Tying Up or Recurrent Exertional Rhabdomyolysis (RER)

Horses with this syndrome have an inherent problem with calcium movement between cells, which is exacerbated by excitement and extensive work. this is seen mostly in Thoroughbreds, Arabians and Standardbreds. For these equines, feeding a diet that has a low glycemic index for its carbohydrates plus increased fat for energy (along with appropriate selenium and vitamin E supplementation if needed) works quite well.

PSSM or Polysaccharide Storage Myopathy

This is a genetic glycogen storage disease seen in Quarter Horses and some Warmbloods and draft horses. These equines do best with regular exercise and a diet with high forage fiber and low in starches making for a low glycemic index diet overall. Fat supplementation may be needed for energy adequate levels.

OCD or Osteochondrosis or chondritis dessicans

OCD is a problem related to rapid growth in young horses. The bone and cartilage development is disrupted. This may lead to permanent orthopedic problems. Young horses need appropriate exercise and "just the right" amount of vitamins, minerals and energy in their diets.

They do best at a moderate rate of growth regulated by a diet with a high amount of good quality forage (fiber) and fat as energy sources. Obviously they will need some carbohydrates as well but these should be of a low glycemic index leading to a diet with a moderate glycemic index overall. Hyperglycemia and hyperinsulinemia have been implicated as causes or contributing factors to OCD.

Horse feeding tips regarding the glycemic index

So what can you do if you have a horse who falls into one of these categories? If you are feeding beet pulp, start rinsing the feed first and draining off the rinse water. This can drop the glycemic index in half for that feed - from 72 down to 34. Cut back on general sweet feed mixes and arrange for a low glycemic mix or create your own custom mix using feeds like rice bran and some cracked corn, rolled barley or rolled oats.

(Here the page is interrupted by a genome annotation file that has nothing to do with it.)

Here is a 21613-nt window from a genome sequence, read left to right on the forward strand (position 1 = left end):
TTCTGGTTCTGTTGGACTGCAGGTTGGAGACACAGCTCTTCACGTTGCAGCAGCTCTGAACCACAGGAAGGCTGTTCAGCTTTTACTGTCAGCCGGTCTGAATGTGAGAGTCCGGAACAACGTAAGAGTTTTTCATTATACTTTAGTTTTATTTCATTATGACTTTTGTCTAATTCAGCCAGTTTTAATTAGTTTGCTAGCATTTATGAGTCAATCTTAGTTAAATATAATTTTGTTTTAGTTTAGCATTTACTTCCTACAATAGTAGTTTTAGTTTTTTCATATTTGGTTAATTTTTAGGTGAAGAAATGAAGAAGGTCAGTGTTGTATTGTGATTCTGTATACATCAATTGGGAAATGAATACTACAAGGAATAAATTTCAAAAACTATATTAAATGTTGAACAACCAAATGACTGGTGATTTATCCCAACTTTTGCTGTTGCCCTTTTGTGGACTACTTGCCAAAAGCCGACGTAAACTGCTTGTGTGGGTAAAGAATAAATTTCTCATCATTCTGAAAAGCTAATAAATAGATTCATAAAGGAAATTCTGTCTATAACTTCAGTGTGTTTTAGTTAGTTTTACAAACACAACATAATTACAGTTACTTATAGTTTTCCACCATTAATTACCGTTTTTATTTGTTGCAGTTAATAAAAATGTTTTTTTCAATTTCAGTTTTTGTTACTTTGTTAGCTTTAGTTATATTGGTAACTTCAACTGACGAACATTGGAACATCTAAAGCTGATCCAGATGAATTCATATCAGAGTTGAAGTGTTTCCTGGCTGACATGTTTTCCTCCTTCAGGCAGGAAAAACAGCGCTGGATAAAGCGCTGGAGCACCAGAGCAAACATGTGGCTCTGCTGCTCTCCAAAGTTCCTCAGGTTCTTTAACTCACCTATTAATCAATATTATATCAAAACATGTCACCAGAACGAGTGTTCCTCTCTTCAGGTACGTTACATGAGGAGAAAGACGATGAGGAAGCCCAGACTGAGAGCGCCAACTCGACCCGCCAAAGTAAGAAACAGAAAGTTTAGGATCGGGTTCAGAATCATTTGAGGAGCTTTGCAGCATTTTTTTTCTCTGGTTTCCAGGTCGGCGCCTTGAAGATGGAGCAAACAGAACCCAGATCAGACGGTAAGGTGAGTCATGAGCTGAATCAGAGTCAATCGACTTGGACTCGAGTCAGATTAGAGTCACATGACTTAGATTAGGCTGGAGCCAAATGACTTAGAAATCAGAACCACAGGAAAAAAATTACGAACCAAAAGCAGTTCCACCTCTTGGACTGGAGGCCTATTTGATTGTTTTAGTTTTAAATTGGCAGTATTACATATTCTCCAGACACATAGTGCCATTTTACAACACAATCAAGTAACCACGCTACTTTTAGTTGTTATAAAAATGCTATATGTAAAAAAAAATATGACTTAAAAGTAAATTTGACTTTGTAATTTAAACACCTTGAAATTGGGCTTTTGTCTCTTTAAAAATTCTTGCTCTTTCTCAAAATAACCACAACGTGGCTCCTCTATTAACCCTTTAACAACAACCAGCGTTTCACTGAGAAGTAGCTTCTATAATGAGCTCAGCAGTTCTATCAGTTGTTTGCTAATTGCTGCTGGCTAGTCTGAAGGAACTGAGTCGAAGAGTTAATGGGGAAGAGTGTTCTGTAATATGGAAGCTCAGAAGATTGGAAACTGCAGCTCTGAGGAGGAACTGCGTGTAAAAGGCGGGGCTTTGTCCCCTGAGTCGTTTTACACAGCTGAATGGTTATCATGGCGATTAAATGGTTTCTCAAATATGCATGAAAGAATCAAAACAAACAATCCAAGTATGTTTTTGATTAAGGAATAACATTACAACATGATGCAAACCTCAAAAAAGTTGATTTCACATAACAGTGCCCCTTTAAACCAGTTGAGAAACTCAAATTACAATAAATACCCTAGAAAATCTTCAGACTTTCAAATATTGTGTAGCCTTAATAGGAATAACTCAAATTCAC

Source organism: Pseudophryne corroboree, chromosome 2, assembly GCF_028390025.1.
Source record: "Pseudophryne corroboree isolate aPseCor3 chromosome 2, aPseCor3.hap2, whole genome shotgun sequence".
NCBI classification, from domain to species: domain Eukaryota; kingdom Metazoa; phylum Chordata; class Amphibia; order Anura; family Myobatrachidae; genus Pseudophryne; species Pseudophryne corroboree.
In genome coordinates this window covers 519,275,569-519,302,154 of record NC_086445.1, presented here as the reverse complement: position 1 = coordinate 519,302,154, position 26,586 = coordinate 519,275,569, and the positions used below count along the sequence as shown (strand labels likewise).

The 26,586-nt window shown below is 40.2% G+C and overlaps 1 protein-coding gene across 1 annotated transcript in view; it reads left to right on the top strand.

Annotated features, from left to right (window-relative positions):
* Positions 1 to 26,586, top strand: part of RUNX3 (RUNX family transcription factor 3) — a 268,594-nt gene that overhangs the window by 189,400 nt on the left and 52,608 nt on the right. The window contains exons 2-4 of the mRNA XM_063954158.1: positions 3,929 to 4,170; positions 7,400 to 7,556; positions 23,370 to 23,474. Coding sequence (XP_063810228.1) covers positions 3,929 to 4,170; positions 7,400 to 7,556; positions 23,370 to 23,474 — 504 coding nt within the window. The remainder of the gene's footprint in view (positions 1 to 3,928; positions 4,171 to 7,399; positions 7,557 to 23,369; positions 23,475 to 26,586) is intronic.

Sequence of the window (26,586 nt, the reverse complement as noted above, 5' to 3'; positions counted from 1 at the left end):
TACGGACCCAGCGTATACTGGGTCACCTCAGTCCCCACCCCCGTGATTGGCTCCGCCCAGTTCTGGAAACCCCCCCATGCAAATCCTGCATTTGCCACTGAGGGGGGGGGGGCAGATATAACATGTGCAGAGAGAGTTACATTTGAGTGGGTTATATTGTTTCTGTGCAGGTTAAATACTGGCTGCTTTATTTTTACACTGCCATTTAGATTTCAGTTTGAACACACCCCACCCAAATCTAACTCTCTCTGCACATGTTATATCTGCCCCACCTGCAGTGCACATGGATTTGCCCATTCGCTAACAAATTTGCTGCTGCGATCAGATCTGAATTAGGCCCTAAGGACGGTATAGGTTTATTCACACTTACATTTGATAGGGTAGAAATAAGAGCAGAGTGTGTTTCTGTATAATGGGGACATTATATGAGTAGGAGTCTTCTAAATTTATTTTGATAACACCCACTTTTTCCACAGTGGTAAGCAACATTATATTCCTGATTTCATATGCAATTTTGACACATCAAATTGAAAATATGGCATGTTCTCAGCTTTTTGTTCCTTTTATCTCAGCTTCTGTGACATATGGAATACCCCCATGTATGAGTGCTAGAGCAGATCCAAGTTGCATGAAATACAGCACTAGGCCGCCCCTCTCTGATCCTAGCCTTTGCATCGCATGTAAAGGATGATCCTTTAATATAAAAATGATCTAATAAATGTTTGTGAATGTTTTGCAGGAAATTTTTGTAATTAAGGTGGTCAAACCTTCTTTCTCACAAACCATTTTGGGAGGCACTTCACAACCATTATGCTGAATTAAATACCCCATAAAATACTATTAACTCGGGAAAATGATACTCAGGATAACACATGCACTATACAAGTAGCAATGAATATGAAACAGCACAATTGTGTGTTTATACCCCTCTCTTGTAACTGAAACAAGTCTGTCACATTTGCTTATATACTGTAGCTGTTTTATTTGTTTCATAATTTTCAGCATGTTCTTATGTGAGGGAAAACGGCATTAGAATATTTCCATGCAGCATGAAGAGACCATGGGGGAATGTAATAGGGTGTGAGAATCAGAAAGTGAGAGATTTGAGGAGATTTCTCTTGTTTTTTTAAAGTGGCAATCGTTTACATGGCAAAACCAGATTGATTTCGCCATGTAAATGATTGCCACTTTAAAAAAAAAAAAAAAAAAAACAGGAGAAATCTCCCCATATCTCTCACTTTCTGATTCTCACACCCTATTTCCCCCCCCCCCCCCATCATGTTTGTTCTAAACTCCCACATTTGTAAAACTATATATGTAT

10 common horse feeds ranked by glycemic indexref
Feed Glycemic index
Sweet feed 128.52
Corn 112.60
Jockey oats 104.83
Oats 100
Barley 81.15
Wheat bran 62.93
Beet pulp 24.35
Alfalfa 20.78
Rice bran 13.48
Soybean hulls 7.23

Consider your hay and pasture as well. Bluestem hay has a very low glycemic index while alfalfa is mid range. Pasture turnout should also be managed for susceptible horses. Pasture starches are highest after a sunny day so a morning graze is best - unless there has been a cool night so the plants have not burned up their leftover starches.

Starches also increase after plant stresses like droughts due to rapid regrowth. Limit overgrazing as well - and don't hesitate to use a grazing muzzle if indicated.

Clearly glycemic index can be an important factor in the diet of some horses. If your horse fits the profile for a low glycemic index diet, talk to an equine nutritionist about coming up with the best plan for your individual horse.

Dig deeperTM

The physiological response to different types of feeds is well documented in Glycemic index of cracked corn, oat groats and rolled barley in horses.

About the Author

Deb M. Eldredge, DVM

Deb M. Eldredge, DVM is a Cornell graduate and horse lover from early childhood. She was active in 4-H and Pony Club, riding mostly huntseat but also Western. She has competed in various horse show venues as well as competitive trail rides and small three day events. At Cornell she was a member of the Women's Polo team.

Dr. Eldredge is a national award winning writer from both the Cat Writers Association and the Dog Writers Association of America. She lives in upstate NY on a small farm with 3 elderly horses, 1 miniature horse and 2 donkeys as well as various other animals.